Consider this. Despite being the first black priest in the Episcopal Church, Absalom Jones is rarely mentioned in the histories of black religion in America. He was responsible for founding one of the first black churches, St. Thomas African Episcopal Church. Yet it took more than 200 years for us to recognize him as a true son of this church. Here, I want to give special thanks to UBE for its hard work and dedication in erecting a statue to commemorate the life and work of Absalom Jones.

 Many of us know the story. The story of a man who dared to step out in faith in order to challenge a system that tried to deny his very humanity. A man who practiced forgiveness and Christian charity despite being the victim of discrimination and prejudice throughout his entire life. One who persisted in his dream that black people would one day be accepted as equals in the Body of Christ known as the Episcopal Church.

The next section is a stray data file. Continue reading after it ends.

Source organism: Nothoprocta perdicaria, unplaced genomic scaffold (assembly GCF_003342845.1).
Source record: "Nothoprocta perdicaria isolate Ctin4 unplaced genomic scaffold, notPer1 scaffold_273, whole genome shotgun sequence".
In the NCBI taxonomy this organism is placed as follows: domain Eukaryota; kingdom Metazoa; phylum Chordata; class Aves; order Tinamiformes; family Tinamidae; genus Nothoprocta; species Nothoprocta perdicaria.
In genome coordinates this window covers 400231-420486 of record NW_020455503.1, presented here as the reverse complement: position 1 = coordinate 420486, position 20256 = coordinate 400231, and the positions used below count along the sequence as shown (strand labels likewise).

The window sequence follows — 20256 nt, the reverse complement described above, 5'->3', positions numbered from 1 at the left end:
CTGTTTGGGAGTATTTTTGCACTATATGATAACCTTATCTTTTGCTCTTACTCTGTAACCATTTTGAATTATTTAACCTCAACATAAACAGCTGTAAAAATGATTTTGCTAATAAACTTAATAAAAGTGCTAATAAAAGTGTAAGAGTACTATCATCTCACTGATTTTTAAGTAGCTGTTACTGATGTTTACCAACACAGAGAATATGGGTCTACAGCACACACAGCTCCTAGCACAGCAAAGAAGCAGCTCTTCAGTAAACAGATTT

His dream began as a nightmare. Absalom Jones endured the shame of being forcefully evicted from St. George’s Methodist Episcopal Church in 1787 while peacefully praying. Ironically, it was that very same church that he had helped build, and whose own members he had taught in Bible study every Sunday.

Yet, in spite of the indignities that he suffered at St. George’s, Absalom Jones nevertheless elected to remain an Episcopalian; convincing others to join him in founding St. Thomas in 1794.

But there is more. The brief biography of Absalom Jones found in our Lesser Feasts & Fasts omits a critical part of the story – For it fails to acknowledge the intentional racial exclusion and discrimination practiced by the Episcopal Church at the time.

Omitted is the fact that Absalom Jones was forced to accept the postponement of his own ordination to the priesthood for nearly 10 years as a condition of St. Thomas’s acceptance into the Diocese of Pennsylvania.